Being able to live at home, and better study abroad opportunities, were the deciding factors for my decision to attend SCSU over St. Ben’s. When I heard the news the next year’s freshmen will have to live on campus, I was very disappointed. Being able to live at home was the biggest selling point for me to attend SCSU. Economically, I am saving $7,000 a year; I took the cost of living on campus and subtracted how much I will spend on gas throughout the school year. Regarding making friends, joining an extra-curricular and simply talking with your classmates are easy ways to make friends. While attending events means that I must drive back to campus, I still believe that I am not being hurt socially with my decision to live at home and commute to college.  

Sixth, no one ever explicitly told me, but I seemed to accept it as a fact that freshman didn’t get leadership roles on campus.

In high school, leadership positions were only given to seniors, and in special cases juniors, at my high school, so I believed that to be true in college as well. In my short time on campus I have been offered two leadership roles that I gladly accepted. A few of my freshman peers have been offered leadership roles as well. Leadership isn’t given based on seniority, it is given based on the level of involvement you have with the organization.

Seventh, this next one is a little less monumental as the previous myth, but college students have the stigma of becoming coffee addicts.  

Knock on wood, I have not become addicted to coffee yet, nor do I even actually enjoy the taste of it. That being said, one would be in a pinch if they tried entering a classroom or walking to class without seeing a handful of students with a coffee in their hand. While it is common, becoming a coffee addict (or lover) is not guaranteed in the first semester of college.

Eighth, one of the biggest skills students learn in college is how to procrastinate; this has been preached to me by my peers a few years older than I who already have a few years of college underneath their belt.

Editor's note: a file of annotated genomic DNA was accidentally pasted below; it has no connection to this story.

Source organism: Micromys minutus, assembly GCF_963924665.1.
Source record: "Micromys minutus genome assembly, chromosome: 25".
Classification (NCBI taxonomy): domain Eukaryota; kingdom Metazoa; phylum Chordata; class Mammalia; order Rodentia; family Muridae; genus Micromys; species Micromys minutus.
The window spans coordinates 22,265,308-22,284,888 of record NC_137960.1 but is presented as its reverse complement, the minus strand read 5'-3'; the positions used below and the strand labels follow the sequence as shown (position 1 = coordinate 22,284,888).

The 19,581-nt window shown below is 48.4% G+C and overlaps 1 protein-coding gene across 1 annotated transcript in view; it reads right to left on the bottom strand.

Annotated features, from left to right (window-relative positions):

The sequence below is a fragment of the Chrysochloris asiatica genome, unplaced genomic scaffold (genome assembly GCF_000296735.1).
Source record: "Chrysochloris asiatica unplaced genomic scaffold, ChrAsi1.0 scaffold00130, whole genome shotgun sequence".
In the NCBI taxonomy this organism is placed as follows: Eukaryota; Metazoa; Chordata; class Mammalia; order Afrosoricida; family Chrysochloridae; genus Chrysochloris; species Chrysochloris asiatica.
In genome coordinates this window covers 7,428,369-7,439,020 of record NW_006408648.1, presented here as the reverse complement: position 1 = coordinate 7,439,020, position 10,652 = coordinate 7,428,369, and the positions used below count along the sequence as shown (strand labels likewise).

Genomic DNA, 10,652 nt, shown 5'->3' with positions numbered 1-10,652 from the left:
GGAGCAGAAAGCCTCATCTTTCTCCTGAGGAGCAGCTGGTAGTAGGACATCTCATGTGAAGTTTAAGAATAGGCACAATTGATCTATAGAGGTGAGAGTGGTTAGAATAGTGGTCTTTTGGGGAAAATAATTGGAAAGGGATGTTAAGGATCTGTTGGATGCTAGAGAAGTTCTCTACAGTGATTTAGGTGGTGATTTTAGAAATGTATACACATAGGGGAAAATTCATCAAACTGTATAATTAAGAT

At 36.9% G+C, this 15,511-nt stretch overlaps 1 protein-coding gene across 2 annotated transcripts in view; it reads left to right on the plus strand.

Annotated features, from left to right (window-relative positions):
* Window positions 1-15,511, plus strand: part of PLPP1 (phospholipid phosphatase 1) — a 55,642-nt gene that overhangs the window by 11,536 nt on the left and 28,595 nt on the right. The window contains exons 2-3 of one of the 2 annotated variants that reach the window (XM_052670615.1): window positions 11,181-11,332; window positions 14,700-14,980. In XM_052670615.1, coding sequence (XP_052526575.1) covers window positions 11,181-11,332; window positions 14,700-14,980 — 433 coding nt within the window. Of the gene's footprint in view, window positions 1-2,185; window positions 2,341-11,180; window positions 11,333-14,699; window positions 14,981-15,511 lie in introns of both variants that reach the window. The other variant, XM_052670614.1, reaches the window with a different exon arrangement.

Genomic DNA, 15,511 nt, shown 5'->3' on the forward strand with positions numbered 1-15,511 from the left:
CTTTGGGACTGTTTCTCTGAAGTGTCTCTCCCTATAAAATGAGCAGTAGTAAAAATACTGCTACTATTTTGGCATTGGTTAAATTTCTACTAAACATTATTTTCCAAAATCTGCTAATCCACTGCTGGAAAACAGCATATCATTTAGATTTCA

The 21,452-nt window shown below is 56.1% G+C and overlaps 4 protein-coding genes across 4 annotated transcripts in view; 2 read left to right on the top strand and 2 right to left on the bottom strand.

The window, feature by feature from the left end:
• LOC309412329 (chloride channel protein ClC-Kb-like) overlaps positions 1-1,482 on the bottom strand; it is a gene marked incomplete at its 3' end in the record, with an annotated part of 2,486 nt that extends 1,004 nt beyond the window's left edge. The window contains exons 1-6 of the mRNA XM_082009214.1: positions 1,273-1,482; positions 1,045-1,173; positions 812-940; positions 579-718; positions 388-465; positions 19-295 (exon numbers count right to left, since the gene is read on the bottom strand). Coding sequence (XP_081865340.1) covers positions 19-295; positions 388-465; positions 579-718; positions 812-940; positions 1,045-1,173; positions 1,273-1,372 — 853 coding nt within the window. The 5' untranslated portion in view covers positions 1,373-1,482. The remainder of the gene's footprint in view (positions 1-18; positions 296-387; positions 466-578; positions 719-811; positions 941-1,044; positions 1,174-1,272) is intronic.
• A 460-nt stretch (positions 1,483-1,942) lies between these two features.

In high school I completed my assignments the day they were assigned, for the most part. For bigger assignments, I would get a head start on them and spread out the work evenly so I would not have to stress near the due date. College has made that mode of working a little more difficult. This first semester in college I have learned to prioritize. Some may argue with my statement and say that I fell prey to the myth mentioned above, but I believe I have a strong rebuttal. Procrastination is putting something off to the last minute. Prioritization is completing the most important or more timely tasks first. It may seem like procrastination when I finish a math assignment a few hours before it is due online, or only begin a bigger project a few days before it is due, but I’d argue it is prioritization. It would be silly to complete an assignment or project a week before it was due instead of completing one that was due that night. I’d rather complete all my assignment on or close to the due date rather than complete some way before the due date and have some assignments be late.

While college has always been an expectation for me, my own expectations for college turned out to be different than reality. Between attending classes, working, attempting to study through the tears, and making memories with my friends, I have uncovered some myths and common misconceptions about college. These are just a few myths and as a disclaimer they are not a myth for all.

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Anna Panek

Anna is a junior at St. Cloud State University and is double majoring in Math Education and Spanish Education, with a minor in Special Education. She is the Managing Editor for the University Chronicle this year. When she is not at campus attending class, working as a learning assistant or math tutor, or writing for the University Chronicle, she enjoys volunteering, reading, being overly competitive at board games, and telling horribly funny puns.